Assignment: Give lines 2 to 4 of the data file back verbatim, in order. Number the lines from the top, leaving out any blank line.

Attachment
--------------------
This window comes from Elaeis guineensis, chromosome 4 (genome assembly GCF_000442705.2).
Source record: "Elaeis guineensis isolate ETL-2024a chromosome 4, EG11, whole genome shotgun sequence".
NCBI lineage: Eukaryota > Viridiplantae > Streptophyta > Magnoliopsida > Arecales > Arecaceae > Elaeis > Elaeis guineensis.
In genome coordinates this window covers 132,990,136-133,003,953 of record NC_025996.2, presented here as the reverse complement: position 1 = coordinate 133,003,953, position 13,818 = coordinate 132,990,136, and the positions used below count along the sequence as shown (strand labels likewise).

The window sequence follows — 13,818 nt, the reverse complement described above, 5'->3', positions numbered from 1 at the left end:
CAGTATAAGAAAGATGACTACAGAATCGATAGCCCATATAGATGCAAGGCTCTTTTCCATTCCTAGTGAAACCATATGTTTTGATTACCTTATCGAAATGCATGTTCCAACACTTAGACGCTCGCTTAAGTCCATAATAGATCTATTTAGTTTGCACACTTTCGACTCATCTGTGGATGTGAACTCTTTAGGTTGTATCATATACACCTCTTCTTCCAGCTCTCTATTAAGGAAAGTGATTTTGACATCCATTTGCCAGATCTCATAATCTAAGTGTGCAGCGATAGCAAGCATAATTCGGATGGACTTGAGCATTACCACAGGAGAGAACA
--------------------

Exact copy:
Source record: "Elaeis guineensis isolate ETL-2024a chromosome 4, EG11, whole genome shotgun sequence".
NCBI lineage: Eukaryota > Viridiplantae > Streptophyta > Magnoliopsida > Arecales > Arecaceae > Elaeis > Elaeis guineensis.
In genome coordinates this window covers 132,990,136-133,003,953 of record NC_025996.2, presented here as the reverse complement: position 1 = coordinate 133,003,953, position 13,818 = coordinate 132,990,136, and the positions used below count along the sequence as shown (strand labels likewise).